Like the Smoky Mountains in the Appalachians, Big Smoky vistas are tempered
with a light haze. A cynic might draw a parallel to air pollution! Populated
by the Shoshone, Jedidiah Smith was the first white man to cross the southern
end of the Valley in 1827. In 1845, Kit Carson and John Fremont passed
by, Fremont's route roughly paralleling SR376. 1859 saw Lt. Simpson map
the Central Route across the north end of the Valley. This opened the way
for the Pony Express, stagecoach and telegraph lines in the 1860's as well
as prompting the discovery of silver in Austin.
The name Carver is legendary in Nye County and one of the small communities
on SR376 is known as Carver's. Today, the Carver family has extensive cattle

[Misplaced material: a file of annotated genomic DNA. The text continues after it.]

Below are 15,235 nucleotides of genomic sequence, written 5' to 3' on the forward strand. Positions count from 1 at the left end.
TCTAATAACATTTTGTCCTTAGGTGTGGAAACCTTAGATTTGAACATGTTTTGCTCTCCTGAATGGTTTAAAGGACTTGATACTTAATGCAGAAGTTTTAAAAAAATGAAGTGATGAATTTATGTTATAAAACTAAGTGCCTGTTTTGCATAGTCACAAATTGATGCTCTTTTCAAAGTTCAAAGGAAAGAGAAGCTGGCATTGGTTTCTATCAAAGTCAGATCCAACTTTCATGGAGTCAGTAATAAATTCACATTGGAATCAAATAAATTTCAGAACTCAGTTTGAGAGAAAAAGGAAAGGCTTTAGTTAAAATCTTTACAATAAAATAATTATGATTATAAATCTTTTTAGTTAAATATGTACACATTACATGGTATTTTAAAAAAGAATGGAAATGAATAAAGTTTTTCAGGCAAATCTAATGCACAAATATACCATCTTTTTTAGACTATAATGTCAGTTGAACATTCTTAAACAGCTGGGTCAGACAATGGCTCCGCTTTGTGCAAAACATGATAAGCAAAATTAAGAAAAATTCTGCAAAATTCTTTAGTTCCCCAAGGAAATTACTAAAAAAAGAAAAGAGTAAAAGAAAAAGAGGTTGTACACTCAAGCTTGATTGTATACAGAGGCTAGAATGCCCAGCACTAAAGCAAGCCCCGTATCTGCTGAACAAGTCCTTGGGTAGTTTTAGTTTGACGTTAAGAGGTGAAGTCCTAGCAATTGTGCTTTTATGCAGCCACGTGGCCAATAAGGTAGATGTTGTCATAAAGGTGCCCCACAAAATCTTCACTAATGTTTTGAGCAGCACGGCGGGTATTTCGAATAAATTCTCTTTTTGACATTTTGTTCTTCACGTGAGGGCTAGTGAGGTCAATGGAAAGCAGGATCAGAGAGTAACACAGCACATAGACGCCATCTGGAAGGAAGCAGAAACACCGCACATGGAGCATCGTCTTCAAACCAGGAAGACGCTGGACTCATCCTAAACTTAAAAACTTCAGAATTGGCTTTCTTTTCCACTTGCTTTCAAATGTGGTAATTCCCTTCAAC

and land holdings but they started out as new pioneers in the late 1930's.
As you can imagine, a family as closely tied to the land as the Carver
family don't take kindly to outside interference. When an old mining road
fell into disrepair, Dick Carver wanted to regrade the road with his family's
old bulldozer. The National Park Service insisted that an archeological
survey would need to be performed before the repairs could proceed. On
the Fourth of July in 1994, Dick Carver drove his bulldozer past Park Service
Police in an act of civil disobedience, reopening the road between Round
Mountain and Jefferson.